© 2023 Kansas City Public Radio
NPR in Kansas City
Play Live Radio
Next Up:
0:00 0:00
Available On Air Stations

A Bittersweet Goodbye: White House Pastry Chef To Move On

Among Bill Yosses' many confectionary creations for the first family: this nearly 300-pound gingerbread model of the White House, on display in the State Dining Room in November 2012. The house featured not just Bo, the family dog, but also a vegetable garden.
Susan Walsh

The first family must be crust fallen.

Bill Yosses, the White House pastry chef, is moving to New York in June.

"Though I am incredibly sad to see Bill Yosses go, I am also so grateful to him for his outstanding work," first lady Michelle Obama said in a statement. She credited Yosses as "a key partner helping us get the White House Kitchen garden off the ground and building a healthier future for our next generation."

The pastry chef, who joined the White House staff in 2007, told The New York Times he's been adjusting his own recipes to be leaner and more healthful. But he hasn't given up on traditional sweets.

Each Christmas, Yosses takes charge of building an elaborate replica of the White House from gingerbread. President Obama is so fond of Yosses' pie crust that last Thanksgiving, the first family had nine pies to choose from. (The options? Huckleberry, pecan, chocolate cream, sweet potato, peach, apple, banana cream, coconut cream and pumpkin.)

"I don't want to demonize cream, butter, sugar and eggs," Yosses told the Times — a quote that was taken completely out of context by the Daily Caller.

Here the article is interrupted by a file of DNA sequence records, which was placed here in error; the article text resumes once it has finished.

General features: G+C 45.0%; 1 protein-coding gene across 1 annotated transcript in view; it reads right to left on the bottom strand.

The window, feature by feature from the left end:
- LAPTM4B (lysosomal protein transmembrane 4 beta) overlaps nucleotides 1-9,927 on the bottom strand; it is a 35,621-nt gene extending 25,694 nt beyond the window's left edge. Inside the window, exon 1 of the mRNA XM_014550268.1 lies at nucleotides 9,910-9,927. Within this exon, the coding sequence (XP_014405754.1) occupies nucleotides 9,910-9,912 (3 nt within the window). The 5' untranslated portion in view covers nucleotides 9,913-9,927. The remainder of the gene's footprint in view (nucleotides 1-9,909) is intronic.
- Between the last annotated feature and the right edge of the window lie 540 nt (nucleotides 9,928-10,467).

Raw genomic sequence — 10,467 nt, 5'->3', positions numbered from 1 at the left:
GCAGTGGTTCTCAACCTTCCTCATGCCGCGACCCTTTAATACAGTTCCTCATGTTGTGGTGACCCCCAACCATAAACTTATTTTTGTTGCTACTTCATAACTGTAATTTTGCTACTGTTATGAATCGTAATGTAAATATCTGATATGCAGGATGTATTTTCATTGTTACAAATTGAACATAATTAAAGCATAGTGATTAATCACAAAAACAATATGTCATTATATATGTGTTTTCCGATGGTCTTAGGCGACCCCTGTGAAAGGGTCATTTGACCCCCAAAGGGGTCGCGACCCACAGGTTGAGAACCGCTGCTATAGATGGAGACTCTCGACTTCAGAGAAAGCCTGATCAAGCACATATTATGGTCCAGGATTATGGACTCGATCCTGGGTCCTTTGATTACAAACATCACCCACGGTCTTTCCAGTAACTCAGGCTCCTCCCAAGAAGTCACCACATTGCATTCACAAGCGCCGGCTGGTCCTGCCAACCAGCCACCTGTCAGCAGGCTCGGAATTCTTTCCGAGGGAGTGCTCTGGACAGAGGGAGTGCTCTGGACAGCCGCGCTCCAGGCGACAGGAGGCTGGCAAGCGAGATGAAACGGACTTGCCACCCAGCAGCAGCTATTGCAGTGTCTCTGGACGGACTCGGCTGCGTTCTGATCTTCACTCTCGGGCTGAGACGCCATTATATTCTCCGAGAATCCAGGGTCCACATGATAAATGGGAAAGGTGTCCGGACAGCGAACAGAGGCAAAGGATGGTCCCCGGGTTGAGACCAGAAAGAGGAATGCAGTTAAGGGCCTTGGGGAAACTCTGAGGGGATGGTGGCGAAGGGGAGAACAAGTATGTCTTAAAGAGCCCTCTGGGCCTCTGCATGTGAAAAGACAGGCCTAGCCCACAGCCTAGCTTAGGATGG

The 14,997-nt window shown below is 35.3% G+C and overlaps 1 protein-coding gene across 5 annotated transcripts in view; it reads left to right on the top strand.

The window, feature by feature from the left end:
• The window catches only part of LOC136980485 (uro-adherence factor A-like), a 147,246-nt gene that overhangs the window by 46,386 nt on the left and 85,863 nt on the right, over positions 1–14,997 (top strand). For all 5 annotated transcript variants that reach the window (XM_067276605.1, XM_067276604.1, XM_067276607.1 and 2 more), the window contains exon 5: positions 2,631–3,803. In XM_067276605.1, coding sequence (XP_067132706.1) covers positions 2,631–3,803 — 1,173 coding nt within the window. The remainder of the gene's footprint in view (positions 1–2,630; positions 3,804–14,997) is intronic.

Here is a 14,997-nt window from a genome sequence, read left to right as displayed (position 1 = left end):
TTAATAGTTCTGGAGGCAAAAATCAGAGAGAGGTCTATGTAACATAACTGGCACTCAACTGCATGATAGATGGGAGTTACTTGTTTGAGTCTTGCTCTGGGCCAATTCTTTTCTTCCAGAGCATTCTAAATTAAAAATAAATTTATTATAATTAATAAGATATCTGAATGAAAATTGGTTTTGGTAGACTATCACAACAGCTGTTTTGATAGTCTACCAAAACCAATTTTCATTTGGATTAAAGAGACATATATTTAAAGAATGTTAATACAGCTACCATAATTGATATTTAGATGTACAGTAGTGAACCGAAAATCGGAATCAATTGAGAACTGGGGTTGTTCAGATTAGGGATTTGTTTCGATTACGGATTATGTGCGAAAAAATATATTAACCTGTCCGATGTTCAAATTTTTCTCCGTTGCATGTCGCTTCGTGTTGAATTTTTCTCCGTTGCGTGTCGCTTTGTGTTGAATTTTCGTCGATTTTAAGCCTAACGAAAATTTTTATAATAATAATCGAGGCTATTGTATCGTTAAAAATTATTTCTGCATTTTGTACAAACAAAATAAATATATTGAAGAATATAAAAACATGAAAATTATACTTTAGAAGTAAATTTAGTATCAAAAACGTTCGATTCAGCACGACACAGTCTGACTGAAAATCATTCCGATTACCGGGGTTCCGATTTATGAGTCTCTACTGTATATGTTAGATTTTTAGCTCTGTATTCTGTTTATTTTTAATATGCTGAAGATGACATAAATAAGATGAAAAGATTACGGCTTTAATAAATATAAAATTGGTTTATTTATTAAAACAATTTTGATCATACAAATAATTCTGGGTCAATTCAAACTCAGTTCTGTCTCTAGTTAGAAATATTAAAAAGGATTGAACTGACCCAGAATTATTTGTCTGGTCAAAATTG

In an article on Yosses' departure, the conservative media outlet suggested that the first lady's push for more healthful eating had driven Yosses out of the White House kitchen.

But it turns out the "controversy" was as much a confection as one of Yosses' desserts. (Although not as sweet.) In fact, Yosses told the Times he wants to build on Mrs. Obama's efforts. His next project will involve teaching both children and adults how to eat better.

It's a bittersweet decision," Yosses told the Times of his move.

In New York, Yosses will join his husband, Charlie, whom he married in 2011.

Copyright 2020 NPR. To see more, visit https://www.npr.org.

Scott Horsley is NPR's Chief Economics Correspondent. He reports on ups and downs in the national economy as well as fault lines between booming and busting communities.
KCUR serves the Kansas City region with breaking news and powerful storytelling.
Your donation helps make nonprofit journalism available for everyone.